Late on Monday, the US said Western leaders agreed on imposing wider sanctions on Russia's financial, defence and energy sectors after a conference call between US President Barack Obama and leaders of Britain, France, Germany and Italy. The EU does more than 10 times as much trade with Russia as the United States, relying in particular on Russian natural gas to fuel its industry and power its cities. Some of the bloc's 28 member states are nervous about the risk to their own economies, and EU leaders are seeking to strike a balance between inflicting pain on Russia and preventing fragile EU nations from sliding back into recession.
In a letter to EU leaders last week, European Council President Herman Van Rompuy said the proposed sanctions package "should have a strong impact on Russia's economy while keeping a moderate effect on EU economies". There was "an emerging consensus", he said, on some key principles, including only targeting future contracts. Another principle was that EU measures targeting energy technology could hit Russia's oil sector but not its natural gas. Russia is the world's biggest exporter of gas and second biggest exporter of oil; Europe depends on it far more for gas, which arrives mainly by pipeline and is harder to source from elsewhere than oil that arrives mostly by ship.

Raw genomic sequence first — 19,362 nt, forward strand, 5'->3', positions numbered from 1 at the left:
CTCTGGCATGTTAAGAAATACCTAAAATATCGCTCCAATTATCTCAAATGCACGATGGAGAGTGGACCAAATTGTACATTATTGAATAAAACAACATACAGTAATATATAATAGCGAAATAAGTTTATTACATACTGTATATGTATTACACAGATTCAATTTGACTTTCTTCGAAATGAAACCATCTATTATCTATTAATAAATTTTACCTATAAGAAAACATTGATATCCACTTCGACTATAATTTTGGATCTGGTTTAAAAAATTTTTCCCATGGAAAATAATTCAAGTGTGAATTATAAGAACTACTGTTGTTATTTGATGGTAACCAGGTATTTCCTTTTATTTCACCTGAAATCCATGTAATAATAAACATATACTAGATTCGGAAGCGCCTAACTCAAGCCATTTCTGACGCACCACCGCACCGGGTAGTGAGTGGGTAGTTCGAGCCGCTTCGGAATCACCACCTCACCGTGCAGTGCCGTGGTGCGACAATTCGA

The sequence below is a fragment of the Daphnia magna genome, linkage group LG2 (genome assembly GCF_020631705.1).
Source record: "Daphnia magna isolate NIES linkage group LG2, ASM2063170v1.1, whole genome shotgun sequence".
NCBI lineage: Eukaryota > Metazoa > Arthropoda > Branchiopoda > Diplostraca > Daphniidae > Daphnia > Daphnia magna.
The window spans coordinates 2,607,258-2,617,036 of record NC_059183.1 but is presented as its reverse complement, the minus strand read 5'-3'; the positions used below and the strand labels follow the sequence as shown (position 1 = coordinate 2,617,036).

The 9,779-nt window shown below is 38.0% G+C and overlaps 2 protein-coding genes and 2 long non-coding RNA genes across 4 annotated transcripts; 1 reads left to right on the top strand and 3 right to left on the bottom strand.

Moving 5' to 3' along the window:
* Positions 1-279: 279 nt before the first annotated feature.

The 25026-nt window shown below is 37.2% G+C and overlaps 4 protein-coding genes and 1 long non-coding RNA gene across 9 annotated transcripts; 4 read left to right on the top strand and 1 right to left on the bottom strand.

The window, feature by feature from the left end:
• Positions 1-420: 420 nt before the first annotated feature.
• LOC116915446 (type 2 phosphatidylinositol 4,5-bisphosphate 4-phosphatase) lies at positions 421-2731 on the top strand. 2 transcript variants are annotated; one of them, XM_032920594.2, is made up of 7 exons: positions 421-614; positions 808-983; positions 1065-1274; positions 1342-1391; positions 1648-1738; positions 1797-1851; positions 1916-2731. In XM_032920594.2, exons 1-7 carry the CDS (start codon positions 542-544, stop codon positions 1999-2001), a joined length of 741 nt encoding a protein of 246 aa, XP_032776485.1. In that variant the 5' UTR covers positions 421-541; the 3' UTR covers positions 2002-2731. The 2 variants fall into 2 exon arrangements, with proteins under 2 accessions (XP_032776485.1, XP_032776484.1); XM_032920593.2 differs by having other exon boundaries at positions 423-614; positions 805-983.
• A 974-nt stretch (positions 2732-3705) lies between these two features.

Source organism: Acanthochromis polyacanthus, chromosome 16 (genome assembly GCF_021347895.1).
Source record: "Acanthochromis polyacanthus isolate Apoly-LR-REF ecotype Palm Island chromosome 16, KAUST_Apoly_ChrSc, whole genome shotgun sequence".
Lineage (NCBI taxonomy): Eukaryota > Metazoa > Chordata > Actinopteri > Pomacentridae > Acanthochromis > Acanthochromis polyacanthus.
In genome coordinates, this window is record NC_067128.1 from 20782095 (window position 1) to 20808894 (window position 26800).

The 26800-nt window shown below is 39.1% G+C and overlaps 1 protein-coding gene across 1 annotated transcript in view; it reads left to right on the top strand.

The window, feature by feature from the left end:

So far, diplomats said the talks on Tuesday had managed to sign off on a new list of Putin's associates and companies that will face sanctions under previous measures. The new list is expected to be made public on Wednesday, adding to the 87 people and 20 organisations already hit with asset freezes for playing a role in threatening Ukraine.